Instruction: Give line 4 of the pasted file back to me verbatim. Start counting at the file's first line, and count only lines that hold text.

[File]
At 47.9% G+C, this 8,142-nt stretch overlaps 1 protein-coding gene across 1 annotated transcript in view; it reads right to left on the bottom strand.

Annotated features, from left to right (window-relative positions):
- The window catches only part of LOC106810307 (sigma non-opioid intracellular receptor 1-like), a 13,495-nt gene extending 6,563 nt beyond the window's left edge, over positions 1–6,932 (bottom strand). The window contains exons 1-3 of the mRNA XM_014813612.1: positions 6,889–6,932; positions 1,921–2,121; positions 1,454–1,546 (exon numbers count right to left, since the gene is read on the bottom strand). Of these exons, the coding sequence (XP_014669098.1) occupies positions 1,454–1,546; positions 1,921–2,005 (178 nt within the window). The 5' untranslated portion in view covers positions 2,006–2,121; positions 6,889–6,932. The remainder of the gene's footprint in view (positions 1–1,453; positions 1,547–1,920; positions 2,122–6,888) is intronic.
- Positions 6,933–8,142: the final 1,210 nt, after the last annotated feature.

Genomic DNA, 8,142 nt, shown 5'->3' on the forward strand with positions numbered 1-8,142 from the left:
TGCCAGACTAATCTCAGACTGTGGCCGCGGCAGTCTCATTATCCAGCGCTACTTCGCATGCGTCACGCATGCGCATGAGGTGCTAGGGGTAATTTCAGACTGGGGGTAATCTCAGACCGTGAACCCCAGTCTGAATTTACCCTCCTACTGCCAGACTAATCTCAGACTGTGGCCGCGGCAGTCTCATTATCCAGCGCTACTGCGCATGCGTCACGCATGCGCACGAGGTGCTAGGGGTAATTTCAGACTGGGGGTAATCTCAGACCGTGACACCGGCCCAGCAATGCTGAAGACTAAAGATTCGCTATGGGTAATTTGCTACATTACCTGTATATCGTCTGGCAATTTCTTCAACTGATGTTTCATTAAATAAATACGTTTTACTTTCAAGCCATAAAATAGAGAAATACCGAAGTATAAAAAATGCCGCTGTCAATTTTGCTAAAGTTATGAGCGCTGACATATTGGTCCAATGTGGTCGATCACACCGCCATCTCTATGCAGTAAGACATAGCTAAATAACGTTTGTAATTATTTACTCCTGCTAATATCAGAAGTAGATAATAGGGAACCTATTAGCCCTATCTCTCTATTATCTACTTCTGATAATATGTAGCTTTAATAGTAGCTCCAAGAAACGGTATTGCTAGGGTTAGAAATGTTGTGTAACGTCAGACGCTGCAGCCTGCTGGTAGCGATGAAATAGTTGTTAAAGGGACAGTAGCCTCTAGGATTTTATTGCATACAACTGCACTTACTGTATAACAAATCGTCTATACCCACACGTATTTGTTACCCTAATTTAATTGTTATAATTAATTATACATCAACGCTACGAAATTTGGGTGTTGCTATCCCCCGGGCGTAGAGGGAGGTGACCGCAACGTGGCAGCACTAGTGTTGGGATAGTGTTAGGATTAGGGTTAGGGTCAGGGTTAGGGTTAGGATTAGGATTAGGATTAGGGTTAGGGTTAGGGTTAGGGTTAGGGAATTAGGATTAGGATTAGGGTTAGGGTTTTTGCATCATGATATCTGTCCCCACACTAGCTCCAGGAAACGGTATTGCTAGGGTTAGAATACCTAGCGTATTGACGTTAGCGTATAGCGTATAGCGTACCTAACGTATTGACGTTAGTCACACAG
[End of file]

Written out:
- Positions 6,933–8,142: the final 1,210 nt, after the last annotated feature.